Roaming when roaming, some last thoughts

After a rather long set of flights, I'm back in my office after the conference. This is the last post on the subject of roaming charges while on business trips.

After a rather long set of flights, I'm back in my office after the conference. This is the last post on the subject of roaming charges while on business trips. It consists of a few snippets from Virtually Speaking readers.

Jim Lynch, a former airline pilot, sent along a number of good things to remember before leaving on an international trip:

You might add to your next article about roaming that international travelers are well advised to seek out and use a "quad band" cellphone, one which automatically adjusts to the frequency in use by the local provider - and, of course, worldwide there are four.

Taking just any standard cellphone which works in North America internationally and expecting it to work everywhere else is a recipe for disappointment. Especially for the average user, who is technically challenged and would probably spend buckets of money and harass the phone manufacturer because the phone was not working abroad.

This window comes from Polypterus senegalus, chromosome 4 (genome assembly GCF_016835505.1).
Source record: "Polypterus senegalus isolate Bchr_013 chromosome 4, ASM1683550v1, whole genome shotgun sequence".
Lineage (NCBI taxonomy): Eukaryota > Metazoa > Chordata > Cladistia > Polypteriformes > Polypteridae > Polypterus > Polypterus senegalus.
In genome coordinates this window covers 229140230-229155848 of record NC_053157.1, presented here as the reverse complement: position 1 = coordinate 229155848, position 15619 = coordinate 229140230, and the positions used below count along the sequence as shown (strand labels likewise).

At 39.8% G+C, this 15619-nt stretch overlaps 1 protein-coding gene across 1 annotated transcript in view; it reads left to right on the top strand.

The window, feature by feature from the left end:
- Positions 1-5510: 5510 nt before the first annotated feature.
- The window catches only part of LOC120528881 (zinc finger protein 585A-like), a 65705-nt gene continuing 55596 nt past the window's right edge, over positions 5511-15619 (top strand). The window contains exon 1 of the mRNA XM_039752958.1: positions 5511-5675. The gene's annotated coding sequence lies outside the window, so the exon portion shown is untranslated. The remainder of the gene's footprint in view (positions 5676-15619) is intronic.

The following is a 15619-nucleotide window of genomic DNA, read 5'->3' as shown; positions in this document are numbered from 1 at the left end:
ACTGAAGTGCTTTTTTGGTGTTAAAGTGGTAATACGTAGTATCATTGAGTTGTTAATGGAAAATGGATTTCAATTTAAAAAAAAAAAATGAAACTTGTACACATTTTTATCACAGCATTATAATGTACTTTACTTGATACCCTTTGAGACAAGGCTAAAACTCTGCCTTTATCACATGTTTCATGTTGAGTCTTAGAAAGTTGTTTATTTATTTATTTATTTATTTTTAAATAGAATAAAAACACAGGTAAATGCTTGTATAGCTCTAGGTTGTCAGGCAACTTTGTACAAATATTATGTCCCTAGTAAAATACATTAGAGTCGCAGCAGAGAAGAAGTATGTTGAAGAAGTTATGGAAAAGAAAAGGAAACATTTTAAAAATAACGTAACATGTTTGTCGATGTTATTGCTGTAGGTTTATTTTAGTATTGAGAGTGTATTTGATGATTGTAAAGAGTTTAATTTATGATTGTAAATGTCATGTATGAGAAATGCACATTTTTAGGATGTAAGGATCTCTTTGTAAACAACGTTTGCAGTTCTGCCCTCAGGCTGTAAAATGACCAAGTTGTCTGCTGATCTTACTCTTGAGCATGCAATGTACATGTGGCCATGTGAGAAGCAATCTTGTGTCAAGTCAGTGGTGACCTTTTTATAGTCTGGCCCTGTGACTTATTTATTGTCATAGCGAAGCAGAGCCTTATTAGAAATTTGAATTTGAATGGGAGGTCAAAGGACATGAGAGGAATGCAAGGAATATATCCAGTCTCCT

And I have been doing what your reader suggested for years... when I go on vacation I take my (quad band) phone with me, and, as soon as I steep out of the arrival lounge, I start looking for a kiosk where I can buy a local SIM chip. In most countries the first gas station you come to can provide a fill up - and register it to your phone for you at the same time.

On one occasion when I had months of warning of a certain trip, I got a friend at my destination to buy a SIM chip for me and mail it over. So I had all the info before I left home and I was able to let friends and relatives know in advance what number I would be available at when I got there.

Thanks for the tips, Jim.

I also received a number of messages suggesting specific offerings from various regional vendors. I'm not going to list them here, but there are at least four different suppliers offing SIMs and local mobile phone service in the UK.

Most offer telephone service at a lower cost than the big guys. They also offer much more expensive data service as well. So, if your goal is lower telephone charges, they just might be a good answer. If data plus phone is your requirement, it would be wise to look elsewhere. If their unit of measure is 100 KB not Megabytes, it is unlikely that they're going to offer a lower overall cost of data communications.

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